A couple of days ago, Dylan Ettinger –whom we mentioned last Wednesday in our overview of the cosmic music revival– was asking on twitter if there’s still anyone out there who was fed up with dubstep. The question could be taken as a gentle joke –after all, this is the guy who asked Zola Jesus to marry him via the same social network–, but it does show a tendency of opinion that could extend with the course of time: in 2010, dubstep and its mutations have been ubiquitous and, if the process keeps going at this rate, the day will come when there’ll reach a saturation point, and there will be no turning back. It seems an inevitable fate: as the genre becomes more popular, it will at the same time lose many fans who were there when it all started.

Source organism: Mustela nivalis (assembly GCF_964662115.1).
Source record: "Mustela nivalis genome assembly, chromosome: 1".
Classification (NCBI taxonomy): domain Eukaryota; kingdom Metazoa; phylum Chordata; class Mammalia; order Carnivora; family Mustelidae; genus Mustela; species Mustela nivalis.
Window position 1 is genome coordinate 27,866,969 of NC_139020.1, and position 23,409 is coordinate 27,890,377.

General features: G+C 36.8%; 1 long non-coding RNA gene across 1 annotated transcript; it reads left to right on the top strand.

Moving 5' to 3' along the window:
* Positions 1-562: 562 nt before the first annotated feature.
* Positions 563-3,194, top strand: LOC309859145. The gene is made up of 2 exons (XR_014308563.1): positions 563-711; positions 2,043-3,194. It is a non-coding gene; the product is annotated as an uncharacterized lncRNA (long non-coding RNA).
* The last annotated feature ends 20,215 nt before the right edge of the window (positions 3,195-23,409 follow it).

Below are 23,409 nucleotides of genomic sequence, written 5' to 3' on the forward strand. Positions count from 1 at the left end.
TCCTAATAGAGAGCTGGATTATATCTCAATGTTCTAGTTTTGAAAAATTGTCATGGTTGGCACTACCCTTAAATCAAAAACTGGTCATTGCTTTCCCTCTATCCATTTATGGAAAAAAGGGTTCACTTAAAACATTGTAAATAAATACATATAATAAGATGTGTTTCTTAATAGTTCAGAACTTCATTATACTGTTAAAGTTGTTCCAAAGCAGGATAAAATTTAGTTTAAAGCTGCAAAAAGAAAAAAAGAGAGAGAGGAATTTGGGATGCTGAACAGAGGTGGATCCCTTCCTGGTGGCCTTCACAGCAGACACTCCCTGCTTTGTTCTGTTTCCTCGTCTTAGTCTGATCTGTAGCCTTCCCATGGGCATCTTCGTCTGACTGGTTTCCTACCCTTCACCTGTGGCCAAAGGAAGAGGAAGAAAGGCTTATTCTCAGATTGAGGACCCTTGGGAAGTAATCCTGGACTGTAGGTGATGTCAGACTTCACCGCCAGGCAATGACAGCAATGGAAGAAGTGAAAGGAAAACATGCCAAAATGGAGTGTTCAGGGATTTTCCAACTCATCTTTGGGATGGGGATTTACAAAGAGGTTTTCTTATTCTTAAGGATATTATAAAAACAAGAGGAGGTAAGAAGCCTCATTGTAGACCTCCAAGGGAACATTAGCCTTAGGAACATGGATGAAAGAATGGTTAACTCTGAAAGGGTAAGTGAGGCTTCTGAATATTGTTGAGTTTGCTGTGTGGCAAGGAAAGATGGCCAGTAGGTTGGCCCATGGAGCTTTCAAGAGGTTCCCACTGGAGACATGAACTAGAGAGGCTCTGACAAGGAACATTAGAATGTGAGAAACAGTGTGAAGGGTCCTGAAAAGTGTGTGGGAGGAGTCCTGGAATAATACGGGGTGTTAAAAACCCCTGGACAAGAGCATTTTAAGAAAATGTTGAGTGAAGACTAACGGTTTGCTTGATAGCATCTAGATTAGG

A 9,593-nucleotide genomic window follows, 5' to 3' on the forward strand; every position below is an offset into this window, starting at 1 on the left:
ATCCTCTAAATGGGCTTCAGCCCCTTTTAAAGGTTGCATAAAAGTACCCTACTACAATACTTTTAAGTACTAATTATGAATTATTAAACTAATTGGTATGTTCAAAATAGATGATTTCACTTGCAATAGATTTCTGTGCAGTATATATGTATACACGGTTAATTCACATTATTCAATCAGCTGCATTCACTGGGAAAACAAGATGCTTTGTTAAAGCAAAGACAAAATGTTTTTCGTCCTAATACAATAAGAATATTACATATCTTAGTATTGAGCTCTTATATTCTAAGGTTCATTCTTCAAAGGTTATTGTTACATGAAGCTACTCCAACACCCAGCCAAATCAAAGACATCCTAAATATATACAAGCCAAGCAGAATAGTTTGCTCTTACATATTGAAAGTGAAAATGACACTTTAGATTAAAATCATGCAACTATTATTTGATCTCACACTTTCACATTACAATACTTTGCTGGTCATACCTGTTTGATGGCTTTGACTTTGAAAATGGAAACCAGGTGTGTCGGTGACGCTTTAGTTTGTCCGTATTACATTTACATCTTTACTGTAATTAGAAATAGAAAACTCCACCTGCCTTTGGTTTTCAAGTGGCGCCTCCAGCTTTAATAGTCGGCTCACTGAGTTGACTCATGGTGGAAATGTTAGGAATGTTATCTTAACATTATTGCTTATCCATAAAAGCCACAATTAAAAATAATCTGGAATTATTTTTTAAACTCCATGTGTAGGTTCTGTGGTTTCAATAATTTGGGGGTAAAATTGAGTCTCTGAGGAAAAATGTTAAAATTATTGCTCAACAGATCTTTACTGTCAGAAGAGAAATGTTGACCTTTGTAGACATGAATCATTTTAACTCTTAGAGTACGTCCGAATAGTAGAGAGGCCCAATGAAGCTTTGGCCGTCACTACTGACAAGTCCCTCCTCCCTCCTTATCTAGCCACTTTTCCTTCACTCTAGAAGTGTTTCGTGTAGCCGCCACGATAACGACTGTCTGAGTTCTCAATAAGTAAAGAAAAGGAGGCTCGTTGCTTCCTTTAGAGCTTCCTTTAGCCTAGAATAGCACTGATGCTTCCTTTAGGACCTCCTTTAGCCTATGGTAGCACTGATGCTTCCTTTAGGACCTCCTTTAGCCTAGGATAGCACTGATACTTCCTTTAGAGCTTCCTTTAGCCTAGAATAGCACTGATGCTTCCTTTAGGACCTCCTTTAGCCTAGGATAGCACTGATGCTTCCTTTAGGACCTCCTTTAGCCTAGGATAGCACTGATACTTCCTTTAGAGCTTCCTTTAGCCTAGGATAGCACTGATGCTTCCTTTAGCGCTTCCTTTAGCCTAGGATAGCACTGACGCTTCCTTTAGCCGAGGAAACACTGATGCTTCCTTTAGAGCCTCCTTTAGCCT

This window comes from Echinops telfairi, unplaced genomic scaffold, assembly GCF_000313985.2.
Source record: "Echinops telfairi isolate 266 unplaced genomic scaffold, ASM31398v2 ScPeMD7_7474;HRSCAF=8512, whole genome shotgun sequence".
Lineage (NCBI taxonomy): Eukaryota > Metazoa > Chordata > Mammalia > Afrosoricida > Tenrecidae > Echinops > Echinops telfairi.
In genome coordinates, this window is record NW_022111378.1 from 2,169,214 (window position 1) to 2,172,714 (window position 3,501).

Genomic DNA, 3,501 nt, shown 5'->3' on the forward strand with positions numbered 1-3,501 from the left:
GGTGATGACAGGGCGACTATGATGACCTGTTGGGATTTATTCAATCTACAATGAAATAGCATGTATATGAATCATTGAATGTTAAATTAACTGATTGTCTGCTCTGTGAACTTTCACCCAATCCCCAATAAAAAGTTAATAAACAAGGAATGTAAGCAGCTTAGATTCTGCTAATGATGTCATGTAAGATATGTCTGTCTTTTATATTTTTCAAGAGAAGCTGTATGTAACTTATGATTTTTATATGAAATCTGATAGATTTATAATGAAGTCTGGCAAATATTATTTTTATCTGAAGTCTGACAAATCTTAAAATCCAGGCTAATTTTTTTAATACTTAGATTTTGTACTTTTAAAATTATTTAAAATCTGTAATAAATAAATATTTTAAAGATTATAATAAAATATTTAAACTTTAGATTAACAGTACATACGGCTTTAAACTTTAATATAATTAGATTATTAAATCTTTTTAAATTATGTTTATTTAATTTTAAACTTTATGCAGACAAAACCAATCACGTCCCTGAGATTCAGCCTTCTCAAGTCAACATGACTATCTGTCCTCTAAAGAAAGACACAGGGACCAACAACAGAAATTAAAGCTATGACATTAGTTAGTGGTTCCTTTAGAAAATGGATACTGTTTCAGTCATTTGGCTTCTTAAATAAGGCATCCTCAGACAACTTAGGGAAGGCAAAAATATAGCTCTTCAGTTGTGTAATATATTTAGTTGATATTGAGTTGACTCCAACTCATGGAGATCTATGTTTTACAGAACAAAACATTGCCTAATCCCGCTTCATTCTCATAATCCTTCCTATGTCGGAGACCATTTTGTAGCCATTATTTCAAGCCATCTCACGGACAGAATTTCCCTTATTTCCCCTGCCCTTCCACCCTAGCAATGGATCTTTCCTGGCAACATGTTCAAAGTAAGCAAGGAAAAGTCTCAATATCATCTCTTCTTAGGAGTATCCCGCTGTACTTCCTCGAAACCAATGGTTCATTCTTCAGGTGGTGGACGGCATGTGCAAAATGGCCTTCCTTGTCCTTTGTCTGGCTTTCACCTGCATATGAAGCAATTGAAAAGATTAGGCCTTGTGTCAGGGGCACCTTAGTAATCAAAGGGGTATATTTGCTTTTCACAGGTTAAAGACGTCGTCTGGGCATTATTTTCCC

About this process we’ve already spoken about in an extensive article, a few weeks back, and it’s not our intention to repeat the same line of enquiries. But there is one on which we do have to insist, because it’s a starting point: the tag “post-dubstep” doesn’t identify an alternative genre to dubstep that crystallised between 2006 and 2008, but a process of constant evolution and change. We speak of post-dubstep for the simple reason that we know the movement of the scene, but not its direction. Little by little, we see how some options become solid – Magnetic Man have broken the mould of the mainstream and will be to dubstep what Daft Punk were to house in 1997 or Reprazent to drum’n’bass in 1998–, but the range of possibilities is still too wide. To speak of post-dubstep is really a reiteration: while framing it within the hardcore continuum, it already implies the notion of change. The extraordinary part is that in 2010 there have been so many different changes on a scene that up until not so long ago was a stylistic block of concrete. Basically, these are those changes.